6.5.2008 Formal Methods of Systems Specification Logical Specification of Hard- and Software Prof. Dr. Holger Schlingloff Institut für Informatik der Humboldt.

Presentation on theme: "6.5.2008 Formal Methods of Systems Specification Logical Specification of Hard- and Software Prof. Dr. Holger Schlingloff Institut für Informatik der Humboldt."— Presentation transcript:

6.5.2008 Formal Methods of Systems Specification Logical Specification of Hard- and Software Prof. Dr. Holger Schlingloff Institut für Informatik der Humboldt Universität and Fraunhofer Institut für Rechnerarchitektur und Softwaretechnik

Slide 2 H. Schlingloff, Logical Specification 6.5.2008 Boolean Normal Forms DNF, CNF, NAND-, NOR-normal form  (p|q)=(p  ¬q); ¬p =(p|p); (p  q)= (p| ¬ q)  used for gate arrays Algebraic normal form  XOR of conjunction of (positive) propositions later: tree normal forms  (ordering of propositions)

Slide 3 H. Schlingloff, Logical Specification 6.5.2008 Boolean Modelling of Reactive Systems (Parallel) transition systems, shared variables programs  shared variables program (V,D,T,s 0 ) - V=(v 1,…,v n ) is a set (sequence) of program variables - D=(D 1,…,D n ) is a tuple of corresponding finite domains D i ={d i1,…,d im } - T  D  D is a transition relation, and - s 0 = (d 11,…,d n1 ) is the initial state Propositional representation of programs  T=((request=true)  (state=ready)  (state‘=busy)) Representation of non-boolean domains?

Slide 4 H. Schlingloff, Logical Specification 6.5.2008 Binary Encoding of Domains Any variable on a finite domain D can be replaced by log(D) binary variables  similar to encoding of data types by compilers  e.g. var v: {0..15} can be replaced by var v1,v2,v3,v4: boolean (0=0000, 1= 0001, 2=0010, 3=0011,..., 15=1111) State space  still in the order of original domain!  e.g. three int8-variables can have 2 24 =10 8 states  e.g. array of length 10 with 10-bit values  10 30 states Representation of large sets of states?

Slide 5 H. Schlingloff, Logical Specification 6.5.2008 Representation of Sets

Slide 6 H. Schlingloff, Logical Specification 6.5.2008 Ordered Tree Form Normal form for propositional formulas Uses only the connective Ite Linear ordering on the set of propositions  e.g., most significant bit first Shannon expansion

Slide 7 H. Schlingloff, Logical Specification 6.5.2008 Truth table and tree form formula Reduction: Replace Ite (v,ψ,ψ) by ψ

Slide 8 H. Schlingloff, Logical Specification 6.5.2008 Abbreviations Introduce abbreviations maximally abbreviated

Slide 9 H. Schlingloff, Logical Specification 6.5.2008 Binary Decision Trees (BDTs) Binary decision tree Elimination of isomorphic subtrees (abbreviations)

Slide 10 H. Schlingloff, Logical Specification 6.5.2008 Binary Decision Diagrams (BDDs) Elimination of redundant nodes (redundant subformulas) Ite (v,ψ,ψ) by ψ

Slide 11 H. Schlingloff, Logical Specification 6.5.2008 A Toy Example How many states are reachable? How to check whether a given state is reachable?

Slide 12 H. Schlingloff, Logical Specification 6.5.2008 Coding in nuSMV

Slide 13 H. Schlingloff, Logical Specification 6.5.2008 Coding in SMV (cont.) SMV quickly finds a solution (rrddlluurrddlluurrddlluurrdd)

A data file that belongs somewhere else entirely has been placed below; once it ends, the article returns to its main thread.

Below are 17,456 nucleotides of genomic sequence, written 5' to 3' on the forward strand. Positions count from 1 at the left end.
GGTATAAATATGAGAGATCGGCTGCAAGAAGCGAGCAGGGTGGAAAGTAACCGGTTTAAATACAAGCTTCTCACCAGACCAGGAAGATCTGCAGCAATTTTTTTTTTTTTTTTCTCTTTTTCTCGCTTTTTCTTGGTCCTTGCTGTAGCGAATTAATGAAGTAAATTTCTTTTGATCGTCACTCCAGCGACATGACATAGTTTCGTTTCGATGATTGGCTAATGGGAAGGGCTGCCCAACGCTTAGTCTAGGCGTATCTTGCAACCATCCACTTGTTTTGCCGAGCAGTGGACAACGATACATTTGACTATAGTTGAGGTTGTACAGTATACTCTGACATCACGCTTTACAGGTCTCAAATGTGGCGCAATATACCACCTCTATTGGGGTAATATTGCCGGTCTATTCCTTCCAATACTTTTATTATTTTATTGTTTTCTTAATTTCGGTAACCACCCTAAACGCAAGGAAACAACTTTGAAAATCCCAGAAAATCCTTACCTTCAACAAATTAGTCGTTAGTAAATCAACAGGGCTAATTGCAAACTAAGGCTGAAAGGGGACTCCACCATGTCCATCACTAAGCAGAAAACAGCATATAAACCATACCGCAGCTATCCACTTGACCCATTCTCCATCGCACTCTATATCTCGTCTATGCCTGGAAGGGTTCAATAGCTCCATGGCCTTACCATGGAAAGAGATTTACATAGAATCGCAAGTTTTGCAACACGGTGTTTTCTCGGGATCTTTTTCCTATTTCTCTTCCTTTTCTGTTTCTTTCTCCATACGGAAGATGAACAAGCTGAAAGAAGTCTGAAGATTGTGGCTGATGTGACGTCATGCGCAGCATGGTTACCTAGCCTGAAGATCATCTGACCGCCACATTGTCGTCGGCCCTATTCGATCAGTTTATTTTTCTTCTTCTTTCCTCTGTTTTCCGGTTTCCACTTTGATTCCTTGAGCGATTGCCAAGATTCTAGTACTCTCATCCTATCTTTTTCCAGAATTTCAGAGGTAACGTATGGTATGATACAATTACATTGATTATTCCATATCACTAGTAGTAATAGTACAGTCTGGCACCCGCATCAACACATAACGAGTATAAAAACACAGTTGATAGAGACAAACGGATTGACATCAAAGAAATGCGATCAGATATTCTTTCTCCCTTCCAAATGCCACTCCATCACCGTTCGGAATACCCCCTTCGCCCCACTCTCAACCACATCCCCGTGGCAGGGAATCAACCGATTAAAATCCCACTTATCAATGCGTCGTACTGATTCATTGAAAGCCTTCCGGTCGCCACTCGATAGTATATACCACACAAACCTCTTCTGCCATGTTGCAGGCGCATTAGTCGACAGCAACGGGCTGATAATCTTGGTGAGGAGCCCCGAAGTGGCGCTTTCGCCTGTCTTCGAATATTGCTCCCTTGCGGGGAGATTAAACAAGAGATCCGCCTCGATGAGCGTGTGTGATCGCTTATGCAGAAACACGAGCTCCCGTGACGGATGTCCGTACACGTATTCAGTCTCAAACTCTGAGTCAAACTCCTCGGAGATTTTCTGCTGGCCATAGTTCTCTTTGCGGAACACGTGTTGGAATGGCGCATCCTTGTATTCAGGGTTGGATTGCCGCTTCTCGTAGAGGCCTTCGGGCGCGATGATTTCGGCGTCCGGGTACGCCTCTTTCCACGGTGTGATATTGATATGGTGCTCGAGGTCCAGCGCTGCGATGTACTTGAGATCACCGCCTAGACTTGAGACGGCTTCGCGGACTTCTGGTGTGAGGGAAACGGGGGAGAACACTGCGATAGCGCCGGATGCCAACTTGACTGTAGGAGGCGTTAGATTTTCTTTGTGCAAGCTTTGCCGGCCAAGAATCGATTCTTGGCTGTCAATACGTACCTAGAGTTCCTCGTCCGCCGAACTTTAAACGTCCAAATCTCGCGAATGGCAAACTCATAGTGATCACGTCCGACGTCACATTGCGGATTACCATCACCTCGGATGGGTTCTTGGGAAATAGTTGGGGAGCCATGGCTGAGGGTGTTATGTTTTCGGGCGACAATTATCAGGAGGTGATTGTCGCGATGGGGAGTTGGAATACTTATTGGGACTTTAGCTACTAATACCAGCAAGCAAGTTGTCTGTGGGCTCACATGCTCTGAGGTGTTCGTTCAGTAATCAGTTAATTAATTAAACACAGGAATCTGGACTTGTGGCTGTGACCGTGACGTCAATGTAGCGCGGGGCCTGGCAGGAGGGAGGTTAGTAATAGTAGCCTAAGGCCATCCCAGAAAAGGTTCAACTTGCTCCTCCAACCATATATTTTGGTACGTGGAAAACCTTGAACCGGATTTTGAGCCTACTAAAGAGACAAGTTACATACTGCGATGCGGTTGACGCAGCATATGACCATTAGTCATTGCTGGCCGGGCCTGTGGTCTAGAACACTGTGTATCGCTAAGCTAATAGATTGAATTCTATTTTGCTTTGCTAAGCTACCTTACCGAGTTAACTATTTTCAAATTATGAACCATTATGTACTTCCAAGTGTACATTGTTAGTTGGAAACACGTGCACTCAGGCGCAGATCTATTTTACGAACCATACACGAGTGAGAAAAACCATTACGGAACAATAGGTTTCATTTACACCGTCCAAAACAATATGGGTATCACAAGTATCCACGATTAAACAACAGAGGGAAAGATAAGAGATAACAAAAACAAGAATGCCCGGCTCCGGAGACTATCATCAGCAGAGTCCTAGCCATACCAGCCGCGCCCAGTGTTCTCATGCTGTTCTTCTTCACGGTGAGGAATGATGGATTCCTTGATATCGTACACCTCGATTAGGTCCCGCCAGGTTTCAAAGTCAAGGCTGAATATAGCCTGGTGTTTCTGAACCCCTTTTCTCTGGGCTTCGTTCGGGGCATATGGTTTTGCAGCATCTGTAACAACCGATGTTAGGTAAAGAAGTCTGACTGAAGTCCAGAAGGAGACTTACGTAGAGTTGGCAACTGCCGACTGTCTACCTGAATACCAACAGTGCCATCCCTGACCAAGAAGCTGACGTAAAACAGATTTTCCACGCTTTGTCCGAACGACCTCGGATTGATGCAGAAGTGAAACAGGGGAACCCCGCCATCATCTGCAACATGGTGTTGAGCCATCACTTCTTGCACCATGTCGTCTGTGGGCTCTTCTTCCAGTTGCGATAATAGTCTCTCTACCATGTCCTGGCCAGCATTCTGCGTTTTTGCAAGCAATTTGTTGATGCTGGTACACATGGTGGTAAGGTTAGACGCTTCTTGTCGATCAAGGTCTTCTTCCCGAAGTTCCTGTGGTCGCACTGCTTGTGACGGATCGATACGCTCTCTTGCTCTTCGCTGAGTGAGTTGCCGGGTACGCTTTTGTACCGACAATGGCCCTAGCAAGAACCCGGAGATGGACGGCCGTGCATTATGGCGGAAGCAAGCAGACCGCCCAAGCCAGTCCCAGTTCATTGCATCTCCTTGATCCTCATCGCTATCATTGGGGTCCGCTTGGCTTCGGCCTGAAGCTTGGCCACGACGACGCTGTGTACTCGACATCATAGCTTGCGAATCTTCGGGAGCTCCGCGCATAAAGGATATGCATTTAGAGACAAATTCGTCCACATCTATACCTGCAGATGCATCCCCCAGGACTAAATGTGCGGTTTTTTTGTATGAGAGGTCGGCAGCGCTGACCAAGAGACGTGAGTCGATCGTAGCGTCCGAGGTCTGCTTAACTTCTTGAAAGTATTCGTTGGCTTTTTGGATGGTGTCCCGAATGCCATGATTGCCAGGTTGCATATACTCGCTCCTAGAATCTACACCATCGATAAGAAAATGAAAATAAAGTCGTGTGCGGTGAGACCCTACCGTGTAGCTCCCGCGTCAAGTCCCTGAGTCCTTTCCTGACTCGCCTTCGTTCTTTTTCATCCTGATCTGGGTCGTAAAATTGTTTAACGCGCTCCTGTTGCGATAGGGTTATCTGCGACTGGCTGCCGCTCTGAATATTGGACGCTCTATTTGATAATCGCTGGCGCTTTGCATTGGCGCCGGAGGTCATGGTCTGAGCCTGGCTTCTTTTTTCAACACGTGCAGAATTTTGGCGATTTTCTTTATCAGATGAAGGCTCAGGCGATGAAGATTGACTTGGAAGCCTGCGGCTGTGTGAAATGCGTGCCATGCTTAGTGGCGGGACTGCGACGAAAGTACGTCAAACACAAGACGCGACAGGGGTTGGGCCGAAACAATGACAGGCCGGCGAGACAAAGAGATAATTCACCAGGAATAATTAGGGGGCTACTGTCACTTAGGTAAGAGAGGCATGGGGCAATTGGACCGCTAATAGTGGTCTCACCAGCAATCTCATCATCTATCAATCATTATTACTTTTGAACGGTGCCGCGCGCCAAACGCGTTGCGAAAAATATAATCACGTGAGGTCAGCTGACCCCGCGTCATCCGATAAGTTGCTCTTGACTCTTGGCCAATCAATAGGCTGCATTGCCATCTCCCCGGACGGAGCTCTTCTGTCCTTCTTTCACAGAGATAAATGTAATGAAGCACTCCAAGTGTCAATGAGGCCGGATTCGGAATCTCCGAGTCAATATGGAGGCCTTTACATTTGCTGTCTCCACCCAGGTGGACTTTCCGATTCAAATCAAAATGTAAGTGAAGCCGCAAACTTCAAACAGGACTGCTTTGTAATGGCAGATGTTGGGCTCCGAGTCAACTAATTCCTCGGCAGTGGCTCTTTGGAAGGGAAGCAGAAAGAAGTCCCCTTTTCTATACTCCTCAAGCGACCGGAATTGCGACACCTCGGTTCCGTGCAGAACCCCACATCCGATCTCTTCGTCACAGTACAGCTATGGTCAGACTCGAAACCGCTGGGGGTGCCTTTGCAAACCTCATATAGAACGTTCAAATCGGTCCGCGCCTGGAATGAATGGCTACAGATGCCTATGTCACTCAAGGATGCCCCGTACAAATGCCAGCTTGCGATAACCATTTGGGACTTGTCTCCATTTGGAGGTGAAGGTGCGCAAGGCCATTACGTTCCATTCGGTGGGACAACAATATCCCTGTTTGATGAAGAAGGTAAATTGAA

Slide 14 H. Schlingloff, Logical Specification 6.5.2008 Another Toy Example gibts vielleicht noch besser (color)

Slide 15 H. Schlingloff, Logical Specification 6.5.2008 Verification Model of Shift Register

Slide 16 H. Schlingloff, Logical Specification 6.5.2008 Non-toy Examples Software verification: Correctness of aerospace and train computers, automobile controllers, nontrivial search problems,... Hardware verification: ALUs, PLAs, memory controllers, complete chip design,... For safety-critical systems formal validation is mandatory, for widely deployed systems highly recommended

Slide 17 H. Schlingloff, Logical Specification 6.5.2008 Calculation of BDDs

Slide 18 H. Schlingloff, Logical Specification 6.5.2008 The Influence of Variable Ordering Heuristics: keep dependent variables close together!

Slide 19 H. Schlingloff, Logical Specification 6.5.2008 Transitive Closure Each finite (transition) relation can be represented as a boolean formula / BDD The transitive closure of a relation R is defined recursively by Thus, transitive closure be calculated by an iteration on BDDs Logical operations ( , ,  ) can be directly performed on BDDs

Slide 20 H. Schlingloff, Logical Specification 6.5.2008 Reachability State s is reachable iff s 0 R*s, where s 0  S 0 is an initial state and R is the transition relation Reachability is one of the most important properties in verification  most safety properties can be reduced to it  in a search algorithm, is the goal reachable? Can be arbitrarily hard  for infinite state systems undecidable Can be efficiently calculated with BDDs

Slide 21 H. Schlingloff, Logical Specification 6.5.2008 Intuitively, xR*y iff there is a sequence w 0 w 1... w n of nodes connecting x with y  In a finite model, this sequence must be smaller than the number of states.  In practice, usually a few dozen steps are sufficient

Download ppt "6.5.2008 Formal Methods of Systems Specification Logical Specification of Hard- and Software Prof. Dr. Holger Schlingloff Institut für Informatik der Humboldt."

Similar presentations